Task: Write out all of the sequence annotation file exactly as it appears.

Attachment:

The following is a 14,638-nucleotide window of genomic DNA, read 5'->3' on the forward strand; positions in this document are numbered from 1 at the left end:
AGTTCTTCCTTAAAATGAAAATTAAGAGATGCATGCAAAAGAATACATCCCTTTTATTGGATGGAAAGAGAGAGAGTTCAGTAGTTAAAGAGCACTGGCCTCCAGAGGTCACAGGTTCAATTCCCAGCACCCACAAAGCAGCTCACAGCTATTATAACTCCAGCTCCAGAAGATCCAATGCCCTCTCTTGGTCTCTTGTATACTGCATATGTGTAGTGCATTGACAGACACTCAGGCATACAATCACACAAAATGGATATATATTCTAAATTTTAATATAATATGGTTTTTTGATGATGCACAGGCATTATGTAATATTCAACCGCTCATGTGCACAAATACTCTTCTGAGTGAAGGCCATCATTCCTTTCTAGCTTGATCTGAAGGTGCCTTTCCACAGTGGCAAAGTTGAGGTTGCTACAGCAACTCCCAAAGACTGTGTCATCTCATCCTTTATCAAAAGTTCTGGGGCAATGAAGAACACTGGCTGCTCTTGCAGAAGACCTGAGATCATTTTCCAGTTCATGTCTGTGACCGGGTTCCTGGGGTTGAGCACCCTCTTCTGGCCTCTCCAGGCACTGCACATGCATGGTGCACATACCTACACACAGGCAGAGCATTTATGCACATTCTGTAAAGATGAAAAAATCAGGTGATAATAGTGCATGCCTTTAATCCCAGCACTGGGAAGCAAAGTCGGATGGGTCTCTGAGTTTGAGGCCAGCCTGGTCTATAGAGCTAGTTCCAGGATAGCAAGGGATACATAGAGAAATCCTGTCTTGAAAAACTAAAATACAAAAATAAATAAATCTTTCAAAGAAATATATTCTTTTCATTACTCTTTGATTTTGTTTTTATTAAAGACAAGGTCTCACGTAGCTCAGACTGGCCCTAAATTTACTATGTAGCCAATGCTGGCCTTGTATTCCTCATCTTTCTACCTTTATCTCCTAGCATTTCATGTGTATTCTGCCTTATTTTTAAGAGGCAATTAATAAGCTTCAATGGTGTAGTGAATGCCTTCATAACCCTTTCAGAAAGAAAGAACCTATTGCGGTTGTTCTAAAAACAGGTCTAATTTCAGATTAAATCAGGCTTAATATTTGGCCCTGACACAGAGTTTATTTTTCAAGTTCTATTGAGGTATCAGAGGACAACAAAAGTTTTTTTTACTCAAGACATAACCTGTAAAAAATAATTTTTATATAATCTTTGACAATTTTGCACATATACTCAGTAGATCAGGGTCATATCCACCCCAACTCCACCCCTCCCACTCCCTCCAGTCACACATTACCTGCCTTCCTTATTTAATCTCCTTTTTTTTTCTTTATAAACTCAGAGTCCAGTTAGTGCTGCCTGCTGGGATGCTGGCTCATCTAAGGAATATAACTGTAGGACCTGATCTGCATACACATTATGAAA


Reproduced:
The following is a 14,638-nucleotide window of genomic DNA, read 5'->3' on the forward strand; positions in this document are numbered from 1 at the left end:
AGTTCTTCCTTAAAATGAAAATTAAGAGATGCATGCAAAAGAATACATCCCTTTTATTGGATGGAAAGAGAGAGAGTTCAGTAGTTAAAGAGCACTGGCCTCCAGAGGTCACAGGTTCAATTCCCAGCACCCACAAAGCAGCTCACAGCTATTATAACTCCAGCTCCAGAAGATCCAATGCCCTCTCTTGGTCTCTTGTATACTGCATATGTGTAGTGCATTGACAGACACTCAGGCATACAATCACACAAAATGGATATATATTCTAAATTTTAATATAATATGGTTTTTTGATGATGCACAGGCATTATGTAATATTCAACCGCTCATGTGCACAAATACTCTTCTGAGTGAAGGCCATCATTCCTTTCTAGCTTGATCTGAAGGTGCCTTTCCACAGTGGCAAAGTTGAGGTTGCTACAGCAACTCCCAAAGACTGTGTCATCTCATCCTTTATCAAAAGTTCTGGGGCAATGAAGAACACTGGCTGCTCTTGCAGAAGACCTGAGATCATTTTCCAGTTCATGTCTGTGACCGGGTTCCTGGGGTTGAGCACCCTCTTCTGGCCTCTCCAGGCACTGCACATGCATGGTGCACATACCTACACACAGGCAGAGCATTTATGCACATTCTGTAAAGATGAAAAAATCAGGTGATAATAGTGCATGCCTTTAATCCCAGCACTGGGAAGCAAAGTCGGATGGGTCTCTGAGTTTGAGGCCAGCCTGGTCTATAGAGCTAGTTCCAGGATAGCAAGGGATACATAGAGAAATCCTGTCTTGAAAAACTAAAATACAAAAATAAATAAATCTTTCAAAGAAATATATTCTTTTCATTACTCTTTGATTTTGTTTTTATTAAAGACAAGGTCTCACGTAGCTCAGACTGGCCCTAAATTTACTATGTAGCCAATGCTGGCCTTGTATTCCTCATCTTTCTACCTTTATCTCCTAGCATTTCATGTGTATTCTGCCTTATTTTTAAGAGGCAATTAATAAGCTTCAATGGTGTAGTGAATGCCTTCATAACCCTTTCAGAAAGAAAGAACCTATTGCGGTTGTTCTAAAAACAGGTCTAATTTCAGATTAAATCAGGCTTAATATTTGGCCCTGACACAGAGTTTATTTTTCAAGTTCTATTGAGGTATCAGAGGACAACAAAAGTTTTTTTTACTCAAGACATAACCTGTAAAAAATAATTTTTATATAATCTTTGACAATTTTGCACATATACTCAGTAGATCAGGGTCATATCCACCCCAACTCCACCCCTCCCACTCCCTCCAGTCACACATTACCTGCCTTCCTTATTTAATCTCCTTTTTTTTTCTTTATAAACTCAGAGTCCAGTTAGTGCTGCCTGCTGGGATGCTGGCTCATCTAAGGAATATAACTGTAGGACCTGATCTGCATACACATTATGAAA